As an American, I would like to apologise for scaring the crap out of the people of New Zealand.
It has been scary for slightly more than half of us too. And while it's not quite yet over and while it will take time to restore your trust, I'm sure most of you are somewhat relieved too.
I think the absolute low point for me came the night after the election. In a tweet that will live in infamy, our President "claimed" for himself states that had barely begun to count their votes. This was pretty shocking, because even populist demagogues like Putin and Erdogan pretend to wait for the results.
"We have claimed, for Electoral Vote purposes, the Commonwealth of Pennsylvania ... the State of Georgia, and the State of North Carolina. ... Additionally, we hereby claim the State of Michigan." Hereby claim? I hereby claim this land for Spain!
Was he for real? Had militias been mobilised? Or was it just a dumb bluff from a beaten man? Well yes, turns out it was. As the numbers inexorably turned against Trump, even Rupert Murdoch began to distance himself. First Fox called Arizona for Biden, undermining Trump's hope to seriously play his phoney rigged election "claim". Yesterday, all of Murdoch's various organs agreed that with Pennsylvania, Biden had won.
It must have been a hard four years for you too. Like watching an old friend stumble first into trouble and then into tragedy. We elected a cruel and rude man who called for a Muslim ban here and talked about "America First" as though we no longer cared about anyone else. To prove it, he renounced decades of commitments. We pulled out of the Paris Climate Accord just as climate disaster loomed. We pulled out of the World Health Organisation as Covid raged. We started trade wars. We acted like we couldn't be trusted.
It went from the big to the small. In August Trump tried to hide his Covid bungling here by pretending New Zealand was having a "big surge" of new cases. You had nine that day. We had 42,000. On Saturday we had 132,000. You had two.
Yes, I know we've stretched our friendship a bit in the past. Like in 1985, when we refused to honour your sovereign right to a nuclear-free country and insisted on our right to park a nuclear-armed destroyer in one of your ports. When you wouldn't cave, we pulled a giant hissy fit that lasted 20 years. We suspended our military obligations to you under the ANZUS treaty and downgraded you from an "ally" to a "friend". But that is behind us, I hope. We did upgrade you back up to ally in 2008. And you'll be pleased to know, the destroyer was sunk for target practice in 2000.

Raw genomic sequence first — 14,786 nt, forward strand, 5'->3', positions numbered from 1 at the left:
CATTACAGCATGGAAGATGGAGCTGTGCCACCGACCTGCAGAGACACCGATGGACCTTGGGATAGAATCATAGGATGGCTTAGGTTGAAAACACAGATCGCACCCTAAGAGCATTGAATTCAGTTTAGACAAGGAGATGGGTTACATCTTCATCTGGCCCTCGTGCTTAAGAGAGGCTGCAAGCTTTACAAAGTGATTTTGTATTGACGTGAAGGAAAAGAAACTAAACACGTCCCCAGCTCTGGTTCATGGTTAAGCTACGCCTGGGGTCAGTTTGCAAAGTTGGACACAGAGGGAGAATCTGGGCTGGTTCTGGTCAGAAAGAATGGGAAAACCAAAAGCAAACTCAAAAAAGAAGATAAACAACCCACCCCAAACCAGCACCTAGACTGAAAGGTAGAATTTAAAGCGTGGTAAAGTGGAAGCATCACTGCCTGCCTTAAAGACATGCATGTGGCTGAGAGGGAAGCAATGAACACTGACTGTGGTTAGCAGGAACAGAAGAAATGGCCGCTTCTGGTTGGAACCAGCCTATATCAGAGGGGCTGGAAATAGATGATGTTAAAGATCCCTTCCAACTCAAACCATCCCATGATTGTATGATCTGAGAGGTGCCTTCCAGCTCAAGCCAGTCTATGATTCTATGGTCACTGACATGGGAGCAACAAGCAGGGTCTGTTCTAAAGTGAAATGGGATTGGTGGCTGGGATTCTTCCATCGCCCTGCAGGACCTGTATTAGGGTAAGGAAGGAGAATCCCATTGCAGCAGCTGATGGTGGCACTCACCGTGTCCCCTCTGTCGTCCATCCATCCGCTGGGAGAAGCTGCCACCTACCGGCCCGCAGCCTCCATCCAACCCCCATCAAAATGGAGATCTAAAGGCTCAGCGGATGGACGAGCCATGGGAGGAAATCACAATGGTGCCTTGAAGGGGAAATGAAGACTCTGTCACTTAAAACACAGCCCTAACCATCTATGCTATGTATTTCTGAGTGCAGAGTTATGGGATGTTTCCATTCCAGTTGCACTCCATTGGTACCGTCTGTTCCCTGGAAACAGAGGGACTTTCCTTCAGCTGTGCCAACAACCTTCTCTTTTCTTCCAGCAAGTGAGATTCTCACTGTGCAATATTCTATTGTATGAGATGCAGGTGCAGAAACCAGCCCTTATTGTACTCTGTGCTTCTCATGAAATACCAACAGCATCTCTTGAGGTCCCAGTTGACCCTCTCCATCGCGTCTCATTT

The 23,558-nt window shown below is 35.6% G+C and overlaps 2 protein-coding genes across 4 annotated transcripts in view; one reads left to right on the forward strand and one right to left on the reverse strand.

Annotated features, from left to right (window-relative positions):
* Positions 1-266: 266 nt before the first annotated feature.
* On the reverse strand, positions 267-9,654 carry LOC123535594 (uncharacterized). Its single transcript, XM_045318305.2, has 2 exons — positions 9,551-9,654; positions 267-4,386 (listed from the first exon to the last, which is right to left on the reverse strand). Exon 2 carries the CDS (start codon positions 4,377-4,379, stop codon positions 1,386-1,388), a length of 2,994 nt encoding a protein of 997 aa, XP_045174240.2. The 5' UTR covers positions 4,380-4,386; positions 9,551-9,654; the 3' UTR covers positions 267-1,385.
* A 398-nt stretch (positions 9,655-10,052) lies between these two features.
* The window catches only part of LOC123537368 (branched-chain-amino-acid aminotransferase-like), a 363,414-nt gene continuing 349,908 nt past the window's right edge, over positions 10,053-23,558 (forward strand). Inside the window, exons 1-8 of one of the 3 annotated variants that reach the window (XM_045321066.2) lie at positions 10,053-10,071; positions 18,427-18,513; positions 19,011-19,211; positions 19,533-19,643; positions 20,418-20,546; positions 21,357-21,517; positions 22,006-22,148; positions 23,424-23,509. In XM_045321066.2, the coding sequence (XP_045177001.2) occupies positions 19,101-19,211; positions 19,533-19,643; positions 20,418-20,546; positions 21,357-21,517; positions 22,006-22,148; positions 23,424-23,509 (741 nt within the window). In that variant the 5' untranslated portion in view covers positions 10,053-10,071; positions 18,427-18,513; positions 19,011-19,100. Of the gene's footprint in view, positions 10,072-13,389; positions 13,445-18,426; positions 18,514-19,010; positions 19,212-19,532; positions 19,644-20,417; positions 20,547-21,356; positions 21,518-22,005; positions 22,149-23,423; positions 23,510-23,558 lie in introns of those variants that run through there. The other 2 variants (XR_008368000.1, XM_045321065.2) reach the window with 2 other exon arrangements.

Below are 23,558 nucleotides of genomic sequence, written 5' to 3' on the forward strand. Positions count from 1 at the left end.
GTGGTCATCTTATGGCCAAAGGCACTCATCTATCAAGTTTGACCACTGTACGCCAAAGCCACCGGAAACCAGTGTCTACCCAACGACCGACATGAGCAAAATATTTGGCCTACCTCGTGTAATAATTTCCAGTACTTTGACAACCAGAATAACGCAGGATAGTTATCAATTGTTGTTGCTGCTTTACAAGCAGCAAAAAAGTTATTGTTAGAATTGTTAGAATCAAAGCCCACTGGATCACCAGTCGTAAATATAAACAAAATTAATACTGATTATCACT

It was nothing personal. Americans really like New Zealanders. After Trump was elected, we sent you our very handsomest ambassador, a male model and competent AM Show guest host too, even if he dodged your quarantine. But even with Scott Brown to look at, you must have been increasingly worried about what was afoot back here. You could see we had changed. Couldn't we see it too?
Alas, about half of us thought and still think Trump is a pretty good look. Authoritarianism is often much easier to see from abroad. At home, it looks like a mixture of patriotism and new-found national purpose. The ravings of a mad king seem entertaining, powerful or just different. Abroad, with clearer if more distant eyes, it looks shocking and even scary.
I told you last week that Trump would lose and it looks like I got that part right. Trump has filed lawsuits, there will be recounts, but the outcome isn't likely to change. I said it would be "close-fought" in the battleground states, and it certainly was. I said it might be bloody and I am happy that so far I was wrong. There were a few angry crowds summoned to counting centres and a car of right-wing goons with assault rifles was mercifully stopped near one. But so far, not bloody.
I said a Covid Army of the Dead would drive our seniors away from Trump, and it did - although not nearly as many as I thought it would. But just - just enough to elect Biden.
The data for that will take a while to sort through, but exit polling from our Brookings Institution shows the shift. According to its report last week: "What is new is the shift toward more Democratic (or less Republican) support among older segments of the population: ages 45 to 64 and ages 65 and older. This is the first presidential election since 2000 that the former age group shows a Democratic advantage nationally. And while the actual voting patterns did not reveal a predicted flip to a Democratic advantage for seniors age 65 and older, their Republican margins were reduced from 7 per cent to 3 per cent."
It would have been nice if we could have realised without help from a horrible lethal disease that an utterly incompetent man who endlessly lies, bullies and threatens to suspend democracy is not the best choice for a leader. It would be nice if half of us - including some of my kin - didn't still prefer him. It would be nice if we didn't have 236,000 Covid dead here, rising to perhaps 400,000, depending on what Trump now finally does post-election. But he has been defeated and America has been given a second chance.
That's not nothing.
Dick Brass was vice-president of Microsoft and Oracle for almost two decades. His firm Dictronics developed the first modern dictionary-based spellcheck and he was an editor at the Daily News, NY.